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Review: Cubismo Grafico Five’s Double Dozen

On “Say What?,” the sixth track on Cubismo Grafico Five’s new album Double Dozen, the band seemingly stumble into a song doubling as an appropriate description of their music. “Are you garage band?/Are you trash band?” lead Cubismo man Gakuji Matsuda shouts at some unknown entity. “Are you really punk?/Are you hard core?/Are you electro?” These questions could easily be turned the other way and asked about his outfit – CG5 avoid falling under any one genre umbrella, on album jumping from synth-laced rock on one track to reggae the next to who knows what on the following number. They don’t even bother waiting that long live, making multiple genre-jumps in a single song. CG5 almost exist to mock the very idea of categorizing music…”holla what do you do?” someone yells out on “Say What?” “What the fuck/say what?” the band responds appropriately.

So it comes as no surprise that Double Dozen catches Cubismo Grafico Five once again spazzing out all over the place. Unlike previous albums, though, this go around finds the group simultaneously capturing the dizzying feel of their live show and being the most ambitious thing they’ve ever made. At a promised-and-guaranteed 24 songs in a scant 40 minutes, Double Dozen rockets by (the longest track lasts a whole two minutes and 41 seconds) and features enough forays into different musical styles to fill a disc twice its length. Miraculously, Cubismo and crew handle such an undertaking like pros and never let things turn into a trainwreck such a project could have ended up, instead delivering a furiously fun 40 minutes and an instant highpoint in the group’s discography.

Whereas previous CG5 LPs sorta hovered around themes like “reggae” and “electronic sounding,” Double Dozen is mostly a guitar-friendly rock album, a fact made clear on opener “New Decade.” After a relatively laid back fake-out into, the band pummels through the album’s most aggressive number, a clear attempt at hardcore madness. Though, in typical fashion, even this lapses momentarily into a ska-sounding moment. The album dips its toes into all sorts of mutations of rock, ranging from more mosh numbers (“Personal Computer,” “Say What?”) to bouncy power pop (“The Catcher In The Riot”) to psych (the aptly named “Woodstock”). Of course, being a Cubismo album, plenty of detours come along – the circus-rock of “Couple Of Weeks” drifts into lazy reggae, “Super Duper Cool” may very well be the closest the band ever come to trip-hop and, best of all, the climatic “Chukit” tackles “We Are The World” type group sing-a-long with surprisingly emotional results. This album includes an entire song serving as an omnichord solo…that should speak for itself.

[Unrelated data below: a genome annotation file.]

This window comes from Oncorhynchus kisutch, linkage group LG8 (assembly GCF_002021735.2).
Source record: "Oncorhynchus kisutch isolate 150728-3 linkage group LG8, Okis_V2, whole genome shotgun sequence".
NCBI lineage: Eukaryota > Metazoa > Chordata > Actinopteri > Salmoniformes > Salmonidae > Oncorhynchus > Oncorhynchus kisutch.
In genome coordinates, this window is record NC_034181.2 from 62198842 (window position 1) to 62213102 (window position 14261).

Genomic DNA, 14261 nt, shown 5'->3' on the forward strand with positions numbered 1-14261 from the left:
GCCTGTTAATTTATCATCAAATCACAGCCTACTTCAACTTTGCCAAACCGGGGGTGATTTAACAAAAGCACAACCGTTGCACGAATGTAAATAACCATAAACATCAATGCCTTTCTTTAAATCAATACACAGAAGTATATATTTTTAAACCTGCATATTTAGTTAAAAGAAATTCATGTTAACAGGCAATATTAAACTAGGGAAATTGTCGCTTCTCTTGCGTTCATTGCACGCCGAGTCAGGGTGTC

Yet the most interesting rock sound on Double Dozen comes from an unlikely but timely source…90s pop-punk. The same month Wavves forced every rock critic to revisit Dude Ranch, Cubismo Grafico Five went and made an album much more indebted to these groups. A large chunk of this album’s songs are rockin-but-catchy numbers, running quickly enough as to not overstay their welcome. “Frozen Time,” “Couple Of Weeks,” “Stick By You,” “Aoi Kagi,” the list goes on. Heck, the jumpy, Riddim Saunter-shout-out “Can’s Can Badge” basically recreates an early Green Day single in all its catchy glory. Tough to call anything they do “unexpected,” but CG5 definitely surprise at how well they’ve got this down.

If Double Dozen comes off as a series of short sketches thus far, don’t worry because the very best songs here are fleshed out creations. Lead single “Life Is Like A Season” stabs at infectious surf rock complete with huge everyone-with-me choruses. The punky “Green Monster” stands out not only as one of the more complex tracks here (a twisty number going from heads-forward to reflective back to aggressive) but also one of the most compelling – Cubismo Grafico Five’s always been hit or miss when it comes to lyrics, but “Green Monster” manages to capture the toxic-ness of jealousy with a clever (if slightly un-subtle) metaphor. Best of all is “Left Right Up Down,” a keyboard-heavy neck mover. Simultaneously capturing the precise nature of math rock and the wilds of punk, “Left Right Up Down” hovers excellently between organized and chaotic (check those random shouts!) and in an album full of great small blasts, stands out as being very well thought out.

For a band constantly blurring musical lines, CG5’s latest comes off as a huge achievement in terms of being all over the place but consistently great. Despite being twice as long as most previous efforts, Double Dozen gels together better than anything else by the group and is also the album where the “Five” end up being absolutely vital to Cubismo Grafico’s plans. In a just world, this LP would manage to get caught up in the current hurricane of 90’s punk fascination and get some exposure. I didn’t even touch on the fact this album could also serve to crown CG5 as the new Mae Shi. Yet it would also be strangely appropriate if Double Dozen escaped the tentacles of such fad genres. After all, to quote the band, “what the fuck?”